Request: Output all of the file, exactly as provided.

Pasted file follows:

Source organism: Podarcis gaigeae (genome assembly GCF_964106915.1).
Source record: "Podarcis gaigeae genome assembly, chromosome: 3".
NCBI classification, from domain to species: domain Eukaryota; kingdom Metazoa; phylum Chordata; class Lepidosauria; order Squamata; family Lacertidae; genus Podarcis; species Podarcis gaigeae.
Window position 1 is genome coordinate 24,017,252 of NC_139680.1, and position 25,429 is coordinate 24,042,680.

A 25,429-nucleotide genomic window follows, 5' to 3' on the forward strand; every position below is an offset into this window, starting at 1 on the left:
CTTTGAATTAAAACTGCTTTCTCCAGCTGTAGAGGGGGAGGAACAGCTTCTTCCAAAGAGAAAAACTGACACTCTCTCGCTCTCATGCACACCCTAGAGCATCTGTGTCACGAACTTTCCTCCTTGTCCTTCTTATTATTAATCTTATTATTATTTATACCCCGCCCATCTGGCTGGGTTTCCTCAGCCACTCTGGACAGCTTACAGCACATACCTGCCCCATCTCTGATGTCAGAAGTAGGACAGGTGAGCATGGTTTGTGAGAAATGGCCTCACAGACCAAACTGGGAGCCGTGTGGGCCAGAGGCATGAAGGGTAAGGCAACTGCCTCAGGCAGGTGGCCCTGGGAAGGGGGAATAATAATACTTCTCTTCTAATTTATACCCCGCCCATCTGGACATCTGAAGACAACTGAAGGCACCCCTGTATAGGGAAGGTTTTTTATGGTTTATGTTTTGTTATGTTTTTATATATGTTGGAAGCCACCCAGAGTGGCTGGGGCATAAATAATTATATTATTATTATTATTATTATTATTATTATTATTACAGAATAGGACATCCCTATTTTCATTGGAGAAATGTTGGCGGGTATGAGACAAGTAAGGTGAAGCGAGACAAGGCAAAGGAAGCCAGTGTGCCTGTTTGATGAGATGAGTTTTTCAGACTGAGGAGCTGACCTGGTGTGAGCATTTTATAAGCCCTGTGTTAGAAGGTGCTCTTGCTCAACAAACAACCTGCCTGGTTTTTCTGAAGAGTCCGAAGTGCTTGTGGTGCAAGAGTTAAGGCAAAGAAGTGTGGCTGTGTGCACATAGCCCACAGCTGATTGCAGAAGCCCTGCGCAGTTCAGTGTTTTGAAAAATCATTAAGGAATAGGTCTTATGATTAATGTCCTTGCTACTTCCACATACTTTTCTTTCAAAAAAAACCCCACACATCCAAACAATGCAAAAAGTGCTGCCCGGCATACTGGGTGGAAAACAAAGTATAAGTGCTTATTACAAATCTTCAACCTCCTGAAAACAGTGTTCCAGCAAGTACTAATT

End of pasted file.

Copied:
Source organism: Podarcis gaigeae (genome assembly GCF_964106915.1).
Source record: "Podarcis gaigeae genome assembly, chromosome: 3".
NCBI classification, from domain to species: domain Eukaryota; kingdom Metazoa; phylum Chordata; class Lepidosauria; order Squamata; family Lacertidae; genus Podarcis; species Podarcis gaigeae.
Window position 1 is genome coordinate 24,017,252 of NC_139680.1, and position 25,429 is coordinate 24,042,680.

A 25,429-nucleotide genomic window follows, 5' to 3' on the forward strand; every position below is an offset into this window, starting at 1 on the left:
CTTTGAATTAAAACTGCTTTCTCCAGCTGTAGAGGGGGAGGAACAGCTTCTTCCAAAGAGAAAAACTGACACTCTCTCGCTCTCATGCACACCCTAGAGCATCTGTGTCACGAACTTTCCTCCTTGTCCTTCTTATTATTAATCTTATTATTATTTATACCCCGCCCATCTGGCTGGGTTTCCTCAGCCACTCTGGACAGCTTACAGCACATACCTGCCCCATCTCTGATGTCAGAAGTAGGACAGGTGAGCATGGTTTGTGAGAAATGGCCTCACAGACCAAACTGGGAGCCGTGTGGGCCAGAGGCATGAAGGGTAAGGCAACTGCCTCAGGCAGGTGGCCCTGGGAAGGGGGAATAATAATACTTCTCTTCTAATTTATACCCCGCCCATCTGGACATCTGAAGACAACTGAAGGCACCCCTGTATAGGGAAGGTTTTTTATGGTTTATGTTTTGTTATGTTTTTATATATGTTGGAAGCCACCCAGAGTGGCTGGGGCATAAATAATTATATTATTATTATTATTATTATTATTATTATTATTACAGAATAGGACATCCCTATTTTCATTGGAGAAATGTTGGCGGGTATGAGACAAGTAAGGTGAAGCGAGACAAGGCAAAGGAAGCCAGTGTGCCTGTTTGATGAGATGAGTTTTTCAGACTGAGGAGCTGACCTGGTGTGAGCATTTTATAAGCCCTGTGTTAGAAGGTGCTCTTGCTCAACAAACAACCTGCCTGGTTTTTCTGAAGAGTCCGAAGTGCTTGTGGTGCAAGAGTTAAGGCAAAGAAGTGTGGCTGTGTGCACATAGCCCACAGCTGATTGCAGAAGCCCTGCGCAGTTCAGTGTTTTGAAAAATCATTAAGGAATAGGTCTTATGATTAATGTCCTTGCTACTTCCACATACTTTTCTTTCAAAAAAAACCCCACACATCCAAACAATGCAAAAAGTGCTGCCCGGCATACTGGGTGGAAAACAAAGTATAAGTGCTTATTACAAATCTTCAACCTCCTGAAAACAGTGTTCCAGCAAGTACTAATT